The median duration of progression-free survival was significantly longer with osimertinib than with platinum therapy plus pemetrexed (10.1 months vs. 4.4 months; hazard ratio; 0.30; 95% confidence interval [CI], 0.23 to 0.41; P<0.001). The objective response rate was significantly better with osimertinib (71%; 95% CI, 65 to 76) than with platinum therapy plus pemetrexed (31%; 95% CI, 24 to 40) (odds ratio for objective response, 5.39; 95% CI, 3.47 to 8.48; P<0.001). Among 144 patients with metastases to the central nervous system (CNS), the median duration of progression-free survival was longer among patients receiving osimertinib than among those receiving platinum therapy plus pemetrexed (8.5 months vs. 4.2 months; hazard ratio, 0.32; 95% CI, 0.21 to 0.49). The proportion of patients with adverse events of grade 3 or higher was lower with osimertinib (23%) than with platinum therapy plus pemetrexed (47%).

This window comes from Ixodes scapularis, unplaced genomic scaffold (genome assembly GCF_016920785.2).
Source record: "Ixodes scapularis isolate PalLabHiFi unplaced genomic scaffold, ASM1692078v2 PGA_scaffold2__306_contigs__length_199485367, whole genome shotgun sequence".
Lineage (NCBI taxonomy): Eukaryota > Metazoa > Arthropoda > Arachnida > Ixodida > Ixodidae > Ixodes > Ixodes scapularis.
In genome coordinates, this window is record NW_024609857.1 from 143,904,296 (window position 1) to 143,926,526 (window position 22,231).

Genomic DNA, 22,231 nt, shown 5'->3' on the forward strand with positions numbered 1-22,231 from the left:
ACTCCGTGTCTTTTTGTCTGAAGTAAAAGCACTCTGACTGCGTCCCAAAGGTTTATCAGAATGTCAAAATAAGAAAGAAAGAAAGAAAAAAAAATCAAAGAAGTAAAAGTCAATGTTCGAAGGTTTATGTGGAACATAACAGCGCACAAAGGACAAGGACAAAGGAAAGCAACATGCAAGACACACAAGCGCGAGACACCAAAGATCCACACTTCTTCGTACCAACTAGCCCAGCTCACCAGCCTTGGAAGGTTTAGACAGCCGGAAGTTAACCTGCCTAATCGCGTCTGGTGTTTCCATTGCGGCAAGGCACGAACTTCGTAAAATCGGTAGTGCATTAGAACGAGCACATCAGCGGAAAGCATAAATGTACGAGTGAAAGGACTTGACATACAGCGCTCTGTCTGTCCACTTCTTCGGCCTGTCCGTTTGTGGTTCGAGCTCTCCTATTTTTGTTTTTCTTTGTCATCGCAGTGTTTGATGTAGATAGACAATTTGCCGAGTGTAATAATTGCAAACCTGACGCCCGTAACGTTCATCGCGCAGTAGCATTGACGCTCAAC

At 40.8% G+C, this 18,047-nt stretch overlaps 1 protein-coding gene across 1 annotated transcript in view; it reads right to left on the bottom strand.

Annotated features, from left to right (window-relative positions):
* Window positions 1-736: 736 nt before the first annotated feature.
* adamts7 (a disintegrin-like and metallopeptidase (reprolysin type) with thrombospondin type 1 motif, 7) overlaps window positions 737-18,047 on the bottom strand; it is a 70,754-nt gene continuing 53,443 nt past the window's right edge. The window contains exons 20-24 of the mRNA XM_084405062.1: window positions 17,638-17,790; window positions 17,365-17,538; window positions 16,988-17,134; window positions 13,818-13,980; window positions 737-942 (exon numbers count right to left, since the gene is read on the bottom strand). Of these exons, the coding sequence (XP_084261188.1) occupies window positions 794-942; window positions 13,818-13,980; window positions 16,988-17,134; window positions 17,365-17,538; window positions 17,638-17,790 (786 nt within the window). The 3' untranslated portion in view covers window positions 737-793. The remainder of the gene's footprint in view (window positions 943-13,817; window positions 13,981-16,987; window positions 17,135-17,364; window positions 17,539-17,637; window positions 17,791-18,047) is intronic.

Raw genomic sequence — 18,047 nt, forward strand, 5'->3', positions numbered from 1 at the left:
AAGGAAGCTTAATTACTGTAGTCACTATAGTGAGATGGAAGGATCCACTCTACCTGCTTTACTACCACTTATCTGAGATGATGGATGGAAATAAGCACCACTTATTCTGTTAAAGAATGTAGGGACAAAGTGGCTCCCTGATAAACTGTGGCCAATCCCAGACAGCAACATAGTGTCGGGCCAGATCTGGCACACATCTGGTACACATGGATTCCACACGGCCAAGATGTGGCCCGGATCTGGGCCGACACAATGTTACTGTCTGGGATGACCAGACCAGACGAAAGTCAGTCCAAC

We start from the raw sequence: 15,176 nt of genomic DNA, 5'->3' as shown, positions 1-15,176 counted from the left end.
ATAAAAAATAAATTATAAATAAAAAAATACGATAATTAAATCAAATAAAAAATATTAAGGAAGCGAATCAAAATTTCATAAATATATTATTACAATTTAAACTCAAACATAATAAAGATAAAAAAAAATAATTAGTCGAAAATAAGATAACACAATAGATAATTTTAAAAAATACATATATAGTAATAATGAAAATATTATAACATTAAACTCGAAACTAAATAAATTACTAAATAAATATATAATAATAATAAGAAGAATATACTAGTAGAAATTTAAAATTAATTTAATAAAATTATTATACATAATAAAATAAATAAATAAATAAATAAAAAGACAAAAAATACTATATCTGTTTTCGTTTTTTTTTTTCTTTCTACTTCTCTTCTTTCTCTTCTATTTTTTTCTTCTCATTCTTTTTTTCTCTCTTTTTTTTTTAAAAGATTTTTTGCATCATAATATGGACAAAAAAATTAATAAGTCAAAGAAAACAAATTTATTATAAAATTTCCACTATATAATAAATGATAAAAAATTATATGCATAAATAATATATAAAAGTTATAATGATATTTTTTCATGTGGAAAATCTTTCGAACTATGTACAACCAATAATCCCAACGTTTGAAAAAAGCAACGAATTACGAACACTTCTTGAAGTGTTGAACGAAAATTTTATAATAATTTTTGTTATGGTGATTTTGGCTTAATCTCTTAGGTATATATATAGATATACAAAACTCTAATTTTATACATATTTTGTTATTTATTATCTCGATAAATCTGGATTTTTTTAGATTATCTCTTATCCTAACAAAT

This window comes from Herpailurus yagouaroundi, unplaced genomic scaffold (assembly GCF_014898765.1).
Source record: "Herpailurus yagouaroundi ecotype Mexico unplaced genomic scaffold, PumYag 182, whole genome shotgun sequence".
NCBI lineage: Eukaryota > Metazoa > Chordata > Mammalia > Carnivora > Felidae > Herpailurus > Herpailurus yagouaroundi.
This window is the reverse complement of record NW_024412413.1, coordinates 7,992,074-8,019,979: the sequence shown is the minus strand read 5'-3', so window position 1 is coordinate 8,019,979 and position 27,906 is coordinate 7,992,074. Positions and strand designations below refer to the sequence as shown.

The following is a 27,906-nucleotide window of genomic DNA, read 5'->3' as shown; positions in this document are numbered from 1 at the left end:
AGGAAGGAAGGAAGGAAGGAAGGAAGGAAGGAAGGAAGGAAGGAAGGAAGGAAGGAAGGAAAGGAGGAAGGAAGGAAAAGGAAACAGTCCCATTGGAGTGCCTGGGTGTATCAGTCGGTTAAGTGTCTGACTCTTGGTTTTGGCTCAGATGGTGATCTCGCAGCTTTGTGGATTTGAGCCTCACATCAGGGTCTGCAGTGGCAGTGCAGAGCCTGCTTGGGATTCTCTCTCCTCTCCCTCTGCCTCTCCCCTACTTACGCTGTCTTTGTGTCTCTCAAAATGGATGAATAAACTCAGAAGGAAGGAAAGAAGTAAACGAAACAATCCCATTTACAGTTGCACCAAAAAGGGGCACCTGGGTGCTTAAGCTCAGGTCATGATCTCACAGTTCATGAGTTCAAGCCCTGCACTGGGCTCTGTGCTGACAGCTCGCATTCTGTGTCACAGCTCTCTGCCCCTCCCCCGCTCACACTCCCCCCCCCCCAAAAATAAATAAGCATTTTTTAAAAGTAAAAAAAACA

According to the previously mentioned trials, Osimertinib had significantly greater efficacy in the form of PFS and ORR than platinum therapy plus pemetrexed in patients with T790M-positive advanced NSCLC (including those with CNS metastases) in whom disease had progressed during first-line EGFR-TKI therapy [8]. 

References

  1. Siegel RL, Miller KD, Jemal A. Cancer statistics, 2015. CA Cancer J Clin 2015; 65: 5-29.
  2. Sequist LV, Bell DW, Lynch TJ, Haber DA. Molecular predictors of response to epidermal growth factor receptor antagonists in non-small-cell lung cancer. J Clin Oncol 2007; 25: 587-595.